Examining the Landscape of Innovation and Entrepreneurship at a University: Evidence from an Experiential Perspective


  • Jonathan C. Abbotoy Elliott Davis
  • Ann Boyd Davis Tennessee Tech University


Given that jobs will change and that careers will develop and transform, students must not only understand the topic-based hard skills in a particular college or major but also the innovative and entrepreneurial skills that strengthen and support those topic-based skills. Traditionally, these innovation and entrepreneurship skills are taught in a classroom setting that students tend to find boring or routine. Some universities are introducing these skills using games or intense summer programs. Our study examines students’ perspectives of the introduction of innovation and entrepreneurship when little to no barriers are introduced. In our study, the University introduced and encouraged various innovative and entrepreneurship activities throughout campus with experiential learning activities outside the classroom. Student performance and involvement in innovation and entrepreneurship outside of the classroom setting allows for involvement and awareness. The entrepreneurship initiatives on campus have improved student awareness of resources and shown these resources to be beneficial to the student body. The student body also tends to be innovative and desire to tinker with the development of new ideas, solidifying the importance of campus activities.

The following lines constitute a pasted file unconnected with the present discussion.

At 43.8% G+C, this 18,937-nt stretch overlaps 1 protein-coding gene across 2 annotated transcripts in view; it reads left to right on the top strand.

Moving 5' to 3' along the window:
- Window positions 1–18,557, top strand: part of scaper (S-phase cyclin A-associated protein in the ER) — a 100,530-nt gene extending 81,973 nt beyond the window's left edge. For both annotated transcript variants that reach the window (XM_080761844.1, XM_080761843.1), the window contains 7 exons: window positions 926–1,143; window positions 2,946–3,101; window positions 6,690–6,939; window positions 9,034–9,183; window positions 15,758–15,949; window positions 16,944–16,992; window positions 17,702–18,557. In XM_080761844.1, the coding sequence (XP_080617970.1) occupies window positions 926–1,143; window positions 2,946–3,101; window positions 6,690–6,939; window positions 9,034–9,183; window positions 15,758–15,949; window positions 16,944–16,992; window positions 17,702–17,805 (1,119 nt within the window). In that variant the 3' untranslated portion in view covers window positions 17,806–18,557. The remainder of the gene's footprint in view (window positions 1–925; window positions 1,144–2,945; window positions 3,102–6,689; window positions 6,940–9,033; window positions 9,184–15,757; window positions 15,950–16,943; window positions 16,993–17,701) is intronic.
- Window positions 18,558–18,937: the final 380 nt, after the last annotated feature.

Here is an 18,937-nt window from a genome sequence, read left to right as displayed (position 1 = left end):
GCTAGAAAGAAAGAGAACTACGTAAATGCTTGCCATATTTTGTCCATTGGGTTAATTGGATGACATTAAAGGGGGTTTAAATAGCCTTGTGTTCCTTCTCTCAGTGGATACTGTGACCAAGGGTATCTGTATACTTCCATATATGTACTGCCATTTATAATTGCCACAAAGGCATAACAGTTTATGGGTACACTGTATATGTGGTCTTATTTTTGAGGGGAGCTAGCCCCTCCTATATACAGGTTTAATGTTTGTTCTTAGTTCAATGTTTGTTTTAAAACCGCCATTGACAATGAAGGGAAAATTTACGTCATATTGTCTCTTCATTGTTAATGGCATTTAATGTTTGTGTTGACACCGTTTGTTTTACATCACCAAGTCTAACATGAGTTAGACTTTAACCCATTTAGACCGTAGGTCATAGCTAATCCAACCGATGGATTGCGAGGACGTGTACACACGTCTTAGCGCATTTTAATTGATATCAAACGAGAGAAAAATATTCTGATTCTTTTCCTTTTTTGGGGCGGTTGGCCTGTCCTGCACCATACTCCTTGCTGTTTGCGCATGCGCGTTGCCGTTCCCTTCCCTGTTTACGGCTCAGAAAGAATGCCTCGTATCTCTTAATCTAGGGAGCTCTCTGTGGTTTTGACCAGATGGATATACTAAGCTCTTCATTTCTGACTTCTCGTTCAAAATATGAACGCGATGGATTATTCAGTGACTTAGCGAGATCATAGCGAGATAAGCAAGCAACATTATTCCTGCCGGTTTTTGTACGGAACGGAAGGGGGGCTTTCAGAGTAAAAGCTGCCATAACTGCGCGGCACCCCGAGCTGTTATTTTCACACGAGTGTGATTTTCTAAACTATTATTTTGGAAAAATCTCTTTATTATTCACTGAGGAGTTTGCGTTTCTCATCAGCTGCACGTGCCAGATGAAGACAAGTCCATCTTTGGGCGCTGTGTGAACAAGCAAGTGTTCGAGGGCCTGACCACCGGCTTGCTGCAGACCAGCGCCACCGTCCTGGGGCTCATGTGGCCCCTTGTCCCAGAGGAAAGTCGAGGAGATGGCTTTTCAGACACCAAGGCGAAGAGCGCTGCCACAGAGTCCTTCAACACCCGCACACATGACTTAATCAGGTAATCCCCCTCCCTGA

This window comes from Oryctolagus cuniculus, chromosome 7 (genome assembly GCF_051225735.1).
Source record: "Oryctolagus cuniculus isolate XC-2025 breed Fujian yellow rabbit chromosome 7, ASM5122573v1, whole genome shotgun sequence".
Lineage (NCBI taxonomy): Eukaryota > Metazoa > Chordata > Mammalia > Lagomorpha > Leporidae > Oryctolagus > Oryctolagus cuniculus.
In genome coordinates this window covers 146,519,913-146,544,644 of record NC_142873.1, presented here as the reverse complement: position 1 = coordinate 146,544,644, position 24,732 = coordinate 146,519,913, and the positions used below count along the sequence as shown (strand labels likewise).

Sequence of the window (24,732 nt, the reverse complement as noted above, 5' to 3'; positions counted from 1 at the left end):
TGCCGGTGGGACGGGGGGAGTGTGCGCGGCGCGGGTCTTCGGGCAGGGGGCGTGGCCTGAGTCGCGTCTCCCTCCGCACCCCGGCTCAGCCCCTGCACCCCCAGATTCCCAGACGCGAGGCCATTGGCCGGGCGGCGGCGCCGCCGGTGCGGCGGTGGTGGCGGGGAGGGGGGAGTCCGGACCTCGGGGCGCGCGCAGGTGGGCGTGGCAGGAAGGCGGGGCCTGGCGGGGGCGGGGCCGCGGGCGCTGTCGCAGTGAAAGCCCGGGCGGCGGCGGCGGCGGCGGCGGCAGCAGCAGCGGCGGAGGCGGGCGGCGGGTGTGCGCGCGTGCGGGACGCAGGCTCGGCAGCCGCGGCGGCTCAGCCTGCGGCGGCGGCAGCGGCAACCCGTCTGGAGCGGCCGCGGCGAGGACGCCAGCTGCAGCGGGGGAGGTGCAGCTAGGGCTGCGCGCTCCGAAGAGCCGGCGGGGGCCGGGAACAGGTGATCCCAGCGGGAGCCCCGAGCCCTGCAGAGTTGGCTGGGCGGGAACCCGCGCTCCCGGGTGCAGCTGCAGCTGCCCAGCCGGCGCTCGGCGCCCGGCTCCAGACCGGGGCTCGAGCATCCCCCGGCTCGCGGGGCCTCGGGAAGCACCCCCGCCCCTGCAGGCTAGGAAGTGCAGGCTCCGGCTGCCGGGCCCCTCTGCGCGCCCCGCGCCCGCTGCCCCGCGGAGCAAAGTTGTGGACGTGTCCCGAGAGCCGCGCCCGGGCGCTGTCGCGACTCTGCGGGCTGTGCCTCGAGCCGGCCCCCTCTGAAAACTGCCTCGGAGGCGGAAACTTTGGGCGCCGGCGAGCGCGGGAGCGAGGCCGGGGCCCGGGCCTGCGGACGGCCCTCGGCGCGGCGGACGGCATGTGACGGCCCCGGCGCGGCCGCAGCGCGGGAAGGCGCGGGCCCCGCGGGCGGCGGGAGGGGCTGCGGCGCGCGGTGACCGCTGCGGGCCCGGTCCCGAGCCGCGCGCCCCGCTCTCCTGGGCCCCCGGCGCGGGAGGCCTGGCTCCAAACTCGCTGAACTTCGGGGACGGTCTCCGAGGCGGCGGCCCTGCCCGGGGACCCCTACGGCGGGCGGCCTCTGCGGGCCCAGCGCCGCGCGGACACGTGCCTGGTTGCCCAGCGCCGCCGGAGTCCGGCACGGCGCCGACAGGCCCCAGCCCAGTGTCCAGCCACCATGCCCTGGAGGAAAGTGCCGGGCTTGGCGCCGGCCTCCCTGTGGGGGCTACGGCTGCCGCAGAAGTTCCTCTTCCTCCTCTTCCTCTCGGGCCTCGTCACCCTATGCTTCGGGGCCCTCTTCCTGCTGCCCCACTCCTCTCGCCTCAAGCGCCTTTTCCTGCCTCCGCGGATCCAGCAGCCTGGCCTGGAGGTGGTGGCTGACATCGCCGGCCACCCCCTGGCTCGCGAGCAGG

Author Biographies

Jonathan C. Abbotoy, Elliott Davis

Graduated Tennessee Tech University in May 2017 with a BSBA in Accounting and Finance.

Ann Boyd Davis, Tennessee Tech University

Assistant Professor, Department of Accounting